Cockroaches appear to use collective decision-making, prefer to dine together

The pesky critters cluster and remain feeding on one lump of food even if another morsel exists nearby.

By , LiveScience Staff

Cockroaches prefer dining as a group it seems. New research shows the pesky critters cluster and remain feeding on one lump of food even if another morsel exists nearby.

The result demonstrates that cockroaches possess a collective decision-making process previously thought to exist only in highly social species, such as ants and bees, according to the study scientists.

But while other animals direct one another to food through complex mechanisms like pheromone trails (ants), communicative dances (bees), or vocal calls (vervet monkeys) — all of which operate over a distance — cockroaches seem to simply continue munching when already at the food source.

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"There is certainly no signal intentionally emitted. Instead the cockroaches seem to glean information inadvertently provided by the others," researcher Mathieu Lihoreau at Queen Mary, University of London, told LiveScience.

The process sheds new light on simple ways in which societies self-organize.

"We should definitively pay more attention to cockroaches and other simple 'societies' as they provide researchers with good models for co-operation and emergent properties of social life, that we could extrapolate to more sophisticated societies, like ours," Lihoreau said.

Previously, cockroaches were thought to forage for food alone, relying solely on individual experience.
The large grouping of cockroaches at one food source among many alternatives shows the power of simple decisions at the individual level, the researchers say.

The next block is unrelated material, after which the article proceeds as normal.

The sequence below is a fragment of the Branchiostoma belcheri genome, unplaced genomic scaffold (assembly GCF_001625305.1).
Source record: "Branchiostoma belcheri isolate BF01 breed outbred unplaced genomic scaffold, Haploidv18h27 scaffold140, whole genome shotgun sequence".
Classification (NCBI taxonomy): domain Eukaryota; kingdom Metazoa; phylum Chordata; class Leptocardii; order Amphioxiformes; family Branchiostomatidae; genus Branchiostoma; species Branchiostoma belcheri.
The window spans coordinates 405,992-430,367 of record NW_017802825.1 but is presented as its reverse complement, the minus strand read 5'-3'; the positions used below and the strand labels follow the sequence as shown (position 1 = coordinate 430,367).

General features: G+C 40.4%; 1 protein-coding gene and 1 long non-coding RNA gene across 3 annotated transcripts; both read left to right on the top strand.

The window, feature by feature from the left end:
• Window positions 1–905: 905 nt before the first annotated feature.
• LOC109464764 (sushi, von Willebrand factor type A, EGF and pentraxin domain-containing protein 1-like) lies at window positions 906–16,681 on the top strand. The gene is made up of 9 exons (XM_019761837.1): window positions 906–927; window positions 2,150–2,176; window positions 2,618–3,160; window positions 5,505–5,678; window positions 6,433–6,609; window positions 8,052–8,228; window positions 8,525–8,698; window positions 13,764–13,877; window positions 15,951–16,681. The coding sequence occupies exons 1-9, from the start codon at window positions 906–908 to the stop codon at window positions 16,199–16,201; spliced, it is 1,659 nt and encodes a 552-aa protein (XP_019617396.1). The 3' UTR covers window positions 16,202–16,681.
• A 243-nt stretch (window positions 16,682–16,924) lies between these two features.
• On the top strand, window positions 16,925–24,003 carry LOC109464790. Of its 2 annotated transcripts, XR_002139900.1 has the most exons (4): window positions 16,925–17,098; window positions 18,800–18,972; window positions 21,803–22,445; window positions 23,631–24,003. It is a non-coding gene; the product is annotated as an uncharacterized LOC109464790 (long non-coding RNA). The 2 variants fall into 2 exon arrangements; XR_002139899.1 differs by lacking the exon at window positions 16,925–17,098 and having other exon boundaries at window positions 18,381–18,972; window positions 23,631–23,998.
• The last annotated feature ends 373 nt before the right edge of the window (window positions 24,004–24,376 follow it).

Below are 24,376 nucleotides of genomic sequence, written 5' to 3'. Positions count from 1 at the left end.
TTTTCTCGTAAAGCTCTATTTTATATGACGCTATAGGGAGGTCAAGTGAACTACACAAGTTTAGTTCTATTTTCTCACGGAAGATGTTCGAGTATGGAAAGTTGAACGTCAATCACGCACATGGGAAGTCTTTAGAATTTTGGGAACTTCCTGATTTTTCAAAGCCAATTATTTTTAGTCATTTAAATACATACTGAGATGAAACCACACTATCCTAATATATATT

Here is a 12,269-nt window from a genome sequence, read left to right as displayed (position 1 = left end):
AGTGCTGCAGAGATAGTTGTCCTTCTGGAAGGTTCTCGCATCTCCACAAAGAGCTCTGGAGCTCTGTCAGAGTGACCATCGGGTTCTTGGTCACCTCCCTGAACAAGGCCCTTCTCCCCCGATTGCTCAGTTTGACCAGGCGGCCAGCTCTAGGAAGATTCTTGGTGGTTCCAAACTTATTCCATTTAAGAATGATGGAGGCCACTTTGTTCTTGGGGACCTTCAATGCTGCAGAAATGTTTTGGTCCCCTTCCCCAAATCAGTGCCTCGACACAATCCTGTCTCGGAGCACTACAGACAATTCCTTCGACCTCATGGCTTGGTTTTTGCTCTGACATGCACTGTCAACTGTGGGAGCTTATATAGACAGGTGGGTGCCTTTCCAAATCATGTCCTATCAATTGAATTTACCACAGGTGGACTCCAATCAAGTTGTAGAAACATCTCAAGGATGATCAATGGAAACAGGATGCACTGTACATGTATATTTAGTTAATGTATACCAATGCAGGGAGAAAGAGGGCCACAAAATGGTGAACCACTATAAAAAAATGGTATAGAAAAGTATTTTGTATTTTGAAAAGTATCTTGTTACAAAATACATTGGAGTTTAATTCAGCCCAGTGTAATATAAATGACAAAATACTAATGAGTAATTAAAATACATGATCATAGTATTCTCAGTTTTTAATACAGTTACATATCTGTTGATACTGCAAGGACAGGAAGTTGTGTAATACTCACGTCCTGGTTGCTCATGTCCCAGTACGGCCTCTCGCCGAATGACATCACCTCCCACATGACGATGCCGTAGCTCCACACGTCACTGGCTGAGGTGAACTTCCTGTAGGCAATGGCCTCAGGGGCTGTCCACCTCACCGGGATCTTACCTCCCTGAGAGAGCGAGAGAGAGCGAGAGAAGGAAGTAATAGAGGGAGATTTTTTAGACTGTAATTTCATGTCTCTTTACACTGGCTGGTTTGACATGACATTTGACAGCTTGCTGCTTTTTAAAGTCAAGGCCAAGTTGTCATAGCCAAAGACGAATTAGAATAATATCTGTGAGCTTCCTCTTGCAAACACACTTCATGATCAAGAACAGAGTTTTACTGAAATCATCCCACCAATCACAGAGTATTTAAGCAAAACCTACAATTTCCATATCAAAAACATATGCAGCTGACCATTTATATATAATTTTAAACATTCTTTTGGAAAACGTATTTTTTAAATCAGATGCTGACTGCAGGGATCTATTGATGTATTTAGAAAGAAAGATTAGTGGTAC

The more cockroaches there are at a food source, the longer each feeds, Lihoreau said.

"Although we think they signal to other cockroaches using a 'foraging pheromone,' we haven't yet identified it," he said. "Potential candidates include chemicals in cockroach saliva, and cuticular hydrocarbons, which cover the insects' bodies."

Even though they might be using a pheromone, as used by social ants, the cockroaches only use it as a short-range signal and they seem to do so inadvertently.

An artificial version of the pheromone could, if discovered, lead the way to improved pest repellants that don’t require insecticide, Lihoreau said. Better pest repellent is important because the U.K. economy wastes "millions of pounds" of wasted food and perishable products, he said.

"[Current] pest control measures ... are frequently ineffective and involve the use of insecticides that can have health side-effects," Lihoreau said.

The social rules revealed through a better understanding of invertebrates can also eventually be used to understand the more complex group patterns in vertebrates. Fish, birds, hooved or pawed mammals, and humans all can exhibit dynamics of mass interactions that are the result of evolution.

"This is also helpful for people working in the field of artificial life to develop biologically inspired robots," Lihoreau said.

The team used a mathematical model coupled with real observations. Their research was detailed online May 18 in the journal Behavioral Ecology and Sociobiology.

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